Grow­ing squashes

Gardeners' World - - Monty’s Garden -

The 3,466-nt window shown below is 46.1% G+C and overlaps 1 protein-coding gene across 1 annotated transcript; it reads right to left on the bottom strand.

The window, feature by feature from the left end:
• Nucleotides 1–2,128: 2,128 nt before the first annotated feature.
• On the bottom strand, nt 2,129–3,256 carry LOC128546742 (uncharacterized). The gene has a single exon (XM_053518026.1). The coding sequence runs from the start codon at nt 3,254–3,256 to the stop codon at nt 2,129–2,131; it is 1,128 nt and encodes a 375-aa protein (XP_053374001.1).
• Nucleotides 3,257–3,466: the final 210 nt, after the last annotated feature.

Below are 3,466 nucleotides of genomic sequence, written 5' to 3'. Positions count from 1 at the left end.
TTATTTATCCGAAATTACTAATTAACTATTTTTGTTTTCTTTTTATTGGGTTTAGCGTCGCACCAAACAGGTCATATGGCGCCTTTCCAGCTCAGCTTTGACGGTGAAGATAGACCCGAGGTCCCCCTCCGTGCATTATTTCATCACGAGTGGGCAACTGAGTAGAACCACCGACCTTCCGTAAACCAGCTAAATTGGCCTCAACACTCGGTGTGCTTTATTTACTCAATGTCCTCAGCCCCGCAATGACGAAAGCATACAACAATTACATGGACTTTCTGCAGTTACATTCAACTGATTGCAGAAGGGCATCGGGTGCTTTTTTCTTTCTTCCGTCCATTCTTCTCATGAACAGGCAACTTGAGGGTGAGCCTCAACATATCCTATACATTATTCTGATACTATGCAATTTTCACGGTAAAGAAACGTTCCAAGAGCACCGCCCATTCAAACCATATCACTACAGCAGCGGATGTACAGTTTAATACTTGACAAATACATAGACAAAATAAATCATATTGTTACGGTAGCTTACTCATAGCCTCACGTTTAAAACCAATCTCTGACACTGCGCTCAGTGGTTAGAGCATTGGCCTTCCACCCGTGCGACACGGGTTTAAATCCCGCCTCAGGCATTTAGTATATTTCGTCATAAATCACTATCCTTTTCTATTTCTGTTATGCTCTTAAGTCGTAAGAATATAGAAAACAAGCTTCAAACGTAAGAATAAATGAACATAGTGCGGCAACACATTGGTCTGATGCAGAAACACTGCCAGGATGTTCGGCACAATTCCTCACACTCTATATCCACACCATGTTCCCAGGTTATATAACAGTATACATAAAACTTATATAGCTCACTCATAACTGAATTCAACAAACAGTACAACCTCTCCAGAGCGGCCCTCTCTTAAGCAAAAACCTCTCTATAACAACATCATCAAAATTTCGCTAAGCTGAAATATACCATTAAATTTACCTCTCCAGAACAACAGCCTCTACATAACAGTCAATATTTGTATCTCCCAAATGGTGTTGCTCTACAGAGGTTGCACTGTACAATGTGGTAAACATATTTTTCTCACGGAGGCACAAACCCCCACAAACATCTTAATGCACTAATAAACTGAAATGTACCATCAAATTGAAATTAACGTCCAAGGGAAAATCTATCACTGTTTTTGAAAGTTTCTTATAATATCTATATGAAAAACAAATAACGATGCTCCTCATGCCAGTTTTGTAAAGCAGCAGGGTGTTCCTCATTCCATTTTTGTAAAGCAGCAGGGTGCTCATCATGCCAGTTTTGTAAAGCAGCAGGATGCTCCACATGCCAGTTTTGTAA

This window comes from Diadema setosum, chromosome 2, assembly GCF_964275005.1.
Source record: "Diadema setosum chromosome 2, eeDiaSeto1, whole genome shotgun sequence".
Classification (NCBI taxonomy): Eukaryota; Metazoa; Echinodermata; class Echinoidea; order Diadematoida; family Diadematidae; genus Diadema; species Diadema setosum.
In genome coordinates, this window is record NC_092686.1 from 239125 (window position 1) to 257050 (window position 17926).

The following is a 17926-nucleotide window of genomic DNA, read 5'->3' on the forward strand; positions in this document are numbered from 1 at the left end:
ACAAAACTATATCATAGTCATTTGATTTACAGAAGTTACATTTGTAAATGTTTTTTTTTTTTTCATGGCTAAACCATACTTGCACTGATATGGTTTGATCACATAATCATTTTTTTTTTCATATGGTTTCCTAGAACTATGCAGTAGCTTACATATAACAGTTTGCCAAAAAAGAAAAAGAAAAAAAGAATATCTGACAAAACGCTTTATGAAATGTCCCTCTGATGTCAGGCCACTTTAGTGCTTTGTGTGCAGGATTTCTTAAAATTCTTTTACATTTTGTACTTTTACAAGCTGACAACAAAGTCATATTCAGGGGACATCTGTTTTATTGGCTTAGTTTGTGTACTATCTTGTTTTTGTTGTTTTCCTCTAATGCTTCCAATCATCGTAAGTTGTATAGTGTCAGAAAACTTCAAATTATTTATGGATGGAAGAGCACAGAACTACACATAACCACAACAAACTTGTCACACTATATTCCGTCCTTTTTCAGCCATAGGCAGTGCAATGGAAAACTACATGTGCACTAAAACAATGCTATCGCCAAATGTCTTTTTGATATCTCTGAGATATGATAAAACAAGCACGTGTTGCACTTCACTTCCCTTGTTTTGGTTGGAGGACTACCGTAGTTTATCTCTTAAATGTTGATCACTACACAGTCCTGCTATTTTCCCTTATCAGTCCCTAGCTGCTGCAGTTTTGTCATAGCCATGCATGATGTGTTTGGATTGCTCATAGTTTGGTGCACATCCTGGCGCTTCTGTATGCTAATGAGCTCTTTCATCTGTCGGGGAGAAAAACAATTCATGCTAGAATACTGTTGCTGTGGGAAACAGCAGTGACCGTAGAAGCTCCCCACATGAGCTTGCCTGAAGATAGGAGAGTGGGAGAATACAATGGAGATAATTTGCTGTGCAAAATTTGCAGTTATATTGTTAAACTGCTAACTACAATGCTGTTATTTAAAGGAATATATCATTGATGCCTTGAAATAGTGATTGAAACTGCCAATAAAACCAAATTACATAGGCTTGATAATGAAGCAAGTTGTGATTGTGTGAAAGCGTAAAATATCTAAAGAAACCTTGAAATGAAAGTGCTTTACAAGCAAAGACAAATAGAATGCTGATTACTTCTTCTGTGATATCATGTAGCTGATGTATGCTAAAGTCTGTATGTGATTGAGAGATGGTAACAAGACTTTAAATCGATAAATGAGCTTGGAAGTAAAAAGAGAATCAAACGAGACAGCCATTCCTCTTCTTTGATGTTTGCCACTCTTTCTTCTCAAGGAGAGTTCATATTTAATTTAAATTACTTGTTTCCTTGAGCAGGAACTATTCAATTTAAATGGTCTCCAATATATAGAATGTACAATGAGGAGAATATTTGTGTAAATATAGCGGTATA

I sow all my cu­cur­bits – squashes, pumpkins, cour­gettes, cu­cum­bers and oc­ca­sion­ally gourds – in the green­house in mid-April and plant them out in early June when the nights start to warm up. Temperatures below 15°C stop them in their tracks and that is when slugs and snails at­tack the stems, al­though they only cause real harm when the plants are not ac­tively grow­ing. This is usually in the first few cold weeks af­ter plant­ing out too early. Last year, the warm weather in June and July meant they were grow­ing strongly by the time we had our rel­a­tively mis­er­able weather in late sum­mer. All squashes need lots of good­ness, lots of wa­ter and lots of sun. The first two com­modi­ties are non-ne­go­tiable, but I ac­cept that sun is be­yond even the keen­est gar­dener’s con­trol! I al­ways dig a pit and back­fill it with com­post, us­ing the ex­cess soil to cre­ate a kind of ram­part around the saucer-shaped plant­ing hole. This means I can cre­ate a mini-lake when I wa­ter them – which should be done gen­er­ously at least weekly, what­ever the weather. A vig­or­ous squash plant of any type takes up a lot of space. Last year I solved that prob­lem by grow­ing them ver­ti­cally, sup­ported by a tri­pod of stout posts, rather than hor­i­zon­tally on the ground. But the sup­port has to be re­ally ro­bust, as the com­bi­na­tion of lots of growth and a few large pumpkins will bring a struc­ture made from mere bam­boo canes crash­ing down. It also makes sense to choose smaller va­ri­eties like ‘Jack Be Lit­tle’ or some of the Ja­panese squashes, so they present less of a bur­den. Late sum­mer sun­shine is needed for the skins to ripen prop­erly. This is im­por­tant if you want to store your squashes over win­ter, as the harder the skin, the longer they last. Two things help this process. The first is to re­move all fo­liage once it starts to shrivel, so that the fruits have full ac­cess to the sun. The sec­ond is to lay all your squashes out on a flat roof or table­top out­side in the sun – but make sure it’s some­where where you can cover them with fleece if it turns frosty. Then, af­ter a week or so, bring them all in­doors and store them some­where cool and dark.

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